A North-Korean carrier rocket took off at 7:39 am local time on Wednesday. However, the launch has been confirmed to have failed.
The North American Aerospace Defend Command (NORAD) says the first stage of the rocket fell into the sea, while the other two stages failed.
And a North Korean news agency has acknowledged that the country's satellite failed to enter orbit, and that scientists and technicians are searching for the cause of failure. Earlier the country's space agency said it had no information on the launch, according to South Korean media.
The South Korean army said the rocket debris crashed some 200 kilometers (125 miles) off the western coast of South Korea, Reuters reports.
Japanese Defense Minister Naiki Tanaka said the rocket appears to have flown for one minute before collapsing into the Yellow Sea.
The G8 condemns the launch and stresses that it violates three UN Security Council resolutions, a statement of G8 foreign ministers said. The group said the launch undermines regional stability and called on Pyongyang to abstain from such actions.
The United States called the launch a provocation, regardless of its failure and has suspended a planned shipment of 240,000 tonnes in food aid to North Korea. The shipment was offered in February, but in return North Korea was required to halt enriching uranium and developing ballistic missiles.“North Korea is only further isolating itself by engaging in provocative acts, and is wasting its money on weapons and propaganda displays while the North Korean people go hungry. North Korea's development of missiles and pursuit of nuclear weapons have not brought it security – and never will,”
said White House Press Secretary Jay Carney.
Carney did not say if the launch would mean a permanent end to the aid deal.
Russia said the UN Security Council should take action following the launch, but called for moderation and balance, keeping the goal of restarting six-party talks in mind. “We don’t believe in further sanctions; they will bring nothing in terms of resolving the situation,” Russian Foreign Minister Sergey Lavrov said.
A similar position was voiced by China, whose foreign ministry spokesman Liu Weimin stated: “We hope all parties can maintain calm and restraint and not do anything to harm peace and stability on the Korean peninsula”.
The South Korean government condemned the launch in a statement by Foreign Minister Kim Sun-hwan. Kim said his country regards the launch as a provocative act that compromises the security of the region, and called on North Korea to assume full responsibility for any consequences.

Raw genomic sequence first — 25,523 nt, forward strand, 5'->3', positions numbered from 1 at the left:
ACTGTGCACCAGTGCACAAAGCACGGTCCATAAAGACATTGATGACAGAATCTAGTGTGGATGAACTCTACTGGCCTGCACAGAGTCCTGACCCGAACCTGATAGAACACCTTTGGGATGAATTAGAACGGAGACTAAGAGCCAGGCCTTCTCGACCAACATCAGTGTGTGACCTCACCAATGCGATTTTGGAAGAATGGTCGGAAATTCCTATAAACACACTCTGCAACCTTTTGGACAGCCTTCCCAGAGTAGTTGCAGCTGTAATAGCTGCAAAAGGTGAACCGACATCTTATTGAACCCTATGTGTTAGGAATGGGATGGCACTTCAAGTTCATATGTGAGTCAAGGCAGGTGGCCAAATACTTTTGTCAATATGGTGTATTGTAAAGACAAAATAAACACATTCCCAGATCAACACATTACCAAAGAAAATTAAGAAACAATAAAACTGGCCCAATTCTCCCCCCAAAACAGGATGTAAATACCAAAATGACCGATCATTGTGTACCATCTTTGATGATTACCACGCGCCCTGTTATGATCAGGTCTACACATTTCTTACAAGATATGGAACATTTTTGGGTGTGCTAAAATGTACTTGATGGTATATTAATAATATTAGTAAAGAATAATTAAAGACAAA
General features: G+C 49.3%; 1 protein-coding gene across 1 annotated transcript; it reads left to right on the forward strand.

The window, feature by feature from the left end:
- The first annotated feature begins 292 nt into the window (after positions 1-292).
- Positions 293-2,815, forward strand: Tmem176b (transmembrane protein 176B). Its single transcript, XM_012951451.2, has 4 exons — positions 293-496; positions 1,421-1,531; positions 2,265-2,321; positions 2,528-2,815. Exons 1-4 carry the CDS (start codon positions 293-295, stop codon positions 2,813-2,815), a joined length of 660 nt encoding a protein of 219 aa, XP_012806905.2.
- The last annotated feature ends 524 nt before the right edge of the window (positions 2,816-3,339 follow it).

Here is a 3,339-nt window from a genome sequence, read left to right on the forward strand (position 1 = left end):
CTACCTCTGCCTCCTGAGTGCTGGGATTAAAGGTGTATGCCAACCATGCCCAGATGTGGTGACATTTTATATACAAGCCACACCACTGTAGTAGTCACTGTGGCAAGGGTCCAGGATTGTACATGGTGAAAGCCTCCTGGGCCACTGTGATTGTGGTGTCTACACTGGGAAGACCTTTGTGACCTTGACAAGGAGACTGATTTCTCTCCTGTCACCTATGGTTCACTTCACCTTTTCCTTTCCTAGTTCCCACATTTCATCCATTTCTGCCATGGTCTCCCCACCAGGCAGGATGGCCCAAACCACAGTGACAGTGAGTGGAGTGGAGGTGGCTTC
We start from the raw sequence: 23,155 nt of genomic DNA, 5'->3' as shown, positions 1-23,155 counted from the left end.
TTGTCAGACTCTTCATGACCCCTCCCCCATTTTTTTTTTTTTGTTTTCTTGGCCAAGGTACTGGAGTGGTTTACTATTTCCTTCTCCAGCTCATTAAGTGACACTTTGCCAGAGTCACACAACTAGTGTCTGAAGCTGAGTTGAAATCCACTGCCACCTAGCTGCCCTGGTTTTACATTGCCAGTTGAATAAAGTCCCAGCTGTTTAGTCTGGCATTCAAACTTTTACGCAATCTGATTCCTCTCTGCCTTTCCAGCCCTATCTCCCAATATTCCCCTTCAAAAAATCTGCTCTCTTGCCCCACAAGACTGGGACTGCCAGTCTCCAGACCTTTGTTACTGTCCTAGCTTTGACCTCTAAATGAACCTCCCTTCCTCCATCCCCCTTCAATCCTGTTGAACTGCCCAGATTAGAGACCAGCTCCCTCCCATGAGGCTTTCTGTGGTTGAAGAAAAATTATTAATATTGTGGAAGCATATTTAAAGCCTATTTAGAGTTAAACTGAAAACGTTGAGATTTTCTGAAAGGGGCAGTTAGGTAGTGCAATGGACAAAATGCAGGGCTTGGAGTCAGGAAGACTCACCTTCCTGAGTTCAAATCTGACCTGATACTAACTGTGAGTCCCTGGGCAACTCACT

Japanese Chief Cabinet Secretary Osamu Fujimura called Pyongyang’s move “an extreme provocation” and “a serious violation of UN Security Council resolutions”. He stressed it posed a threat to Japan’s national security.
Western governments considered North Korea’s launch of the Unha-3 rocket to be a disguised long-range ballistic missile test. Pyongyang maintained that it was sending a weather satellite into space.
Earlier in April, South Korea and Japan stated they would intercept the rocket if it flew over their territory, while the countries’ foreign ministers called on North Korea to abandon its plans for the launch altogether.
On Tuesday, the Russian Foreign Ministry stated that the launch would be in violation of UN Security Council 1874, which bars Pyongyang from conducting any launch, either for military or civilian purposes, using ballistic missile technology. However, Russian Foreign Minister Sergey Lavrov noted that North Korea could proceed with its space program after it complies with the resolution. The Russian military said it would bring down the rocket if went off track and headed towards Russia.
In March, North Korea announced it will launch an Unha-3 rocket carrying the Bright Star-3 satellite into orbit between April 12 and April 15, corresponding with celebrations of founder Kim Il Sung’s centennial. South Korea called the launch a “grave provocation” aimed at developing a long-range ballistic missile capable of delivering a nuclear warhead.
Prior to the botched launch, there was speculation in the South Korean and Japanese media that the North would detonate an atomic device – its third such test. That scenario's quite possible if the North Korean leadership feels too pressured, believes Asia specialist Tim Beal.“If there are fresh sanctions, if the Americans continue to refuse to negotiate properly with Pyongyang, then I suspect we will see another nuclear test,”
he told RT.
North Korea’s rocket and nuclear programs have generated significant controversy in the past. In 1998, the country launched the Paektusan rocket, reportedly carrying the Bright Star-1 satellite into orbit. In 2002-2003, Pyongyang dismissed inspectors from the International Atomic Energy Agency (IAEA) and quit the Nuclear Non-Proliferation Treaty (NPT). Months after publicly declaring it had nuclear weapons in early 2005, North Korea rejoined the NPT and said it would get rid of existing nuclear weapons and nuclear production facilities.
However, in 2006 the country detonated a nuclear device and launched seven missiles as part of two tests.
In 2009, North Korea launched an Unha-2 rocket carrying what it claims to be a Bright Star-2 satellite into orbit. South Korea and the US stated that it was in fact a ballistic missile test, while international space agencies said they could find no trace of the satellite, concluding that it had fallen into the Pacific Ocean. Later that year, the country launched seven short-range missiles into the Sea of Japan.